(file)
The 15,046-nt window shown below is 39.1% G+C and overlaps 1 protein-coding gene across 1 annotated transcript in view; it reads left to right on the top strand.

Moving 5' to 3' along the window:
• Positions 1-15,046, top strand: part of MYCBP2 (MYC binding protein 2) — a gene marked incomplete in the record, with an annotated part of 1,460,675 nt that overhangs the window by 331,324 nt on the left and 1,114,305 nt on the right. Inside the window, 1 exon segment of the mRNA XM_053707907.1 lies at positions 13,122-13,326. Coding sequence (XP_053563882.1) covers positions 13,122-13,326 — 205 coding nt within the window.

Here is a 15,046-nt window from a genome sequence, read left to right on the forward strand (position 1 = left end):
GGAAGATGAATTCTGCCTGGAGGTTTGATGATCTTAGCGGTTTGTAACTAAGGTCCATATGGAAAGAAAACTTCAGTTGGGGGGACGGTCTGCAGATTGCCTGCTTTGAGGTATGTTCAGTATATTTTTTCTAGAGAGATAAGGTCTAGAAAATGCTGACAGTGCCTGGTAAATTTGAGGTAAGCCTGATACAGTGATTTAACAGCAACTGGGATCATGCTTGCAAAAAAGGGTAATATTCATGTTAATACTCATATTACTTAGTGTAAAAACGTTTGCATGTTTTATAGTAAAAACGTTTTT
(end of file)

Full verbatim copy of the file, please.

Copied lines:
The 15,046-nt window shown below is 39.1% G+C and overlaps 1 protein-coding gene across 1 annotated transcript in view; it reads left to right on the top strand.

Moving 5' to 3' along the window:
• Positions 1-15,046, top strand: part of MYCBP2 (MYC binding protein 2) — a gene marked incomplete in the record, with an annotated part of 1,460,675 nt that overhangs the window by 331,324 nt on the left and 1,114,305 nt on the right. Inside the window, 1 exon segment of the mRNA XM_053707907.1 lies at positions 13,122-13,326. Coding sequence (XP_053563882.1) covers positions 13,122-13,326 — 205 coding nt within the window.

Here is a 15,046-nt window from a genome sequence, read left to right on the forward strand (position 1 = left end):
GGAAGATGAATTCTGCCTGGAGGTTTGATGATCTTAGCGGTTTGTAACTAAGGTCCATATGGAAAGAAAACTTCAGTTGGGGGGACGGTCTGCAGATTGCCTGCTTTGAGGTATGTTCAGTATATTTTTTCTAGAGAGATAAGGTCTAGAAAATGCTGACAGTGCCTGGTAAATTTGAGGTAAGCCTGATACAGTGATTTAACAGCAACTGGGATCATGCTTGCAAAAAAGGGTAATATTCATGTTAATACTCATATTACTTAGTGTAAAAACGTTTGCATGTTTTATAGTAAAAACGTTTTT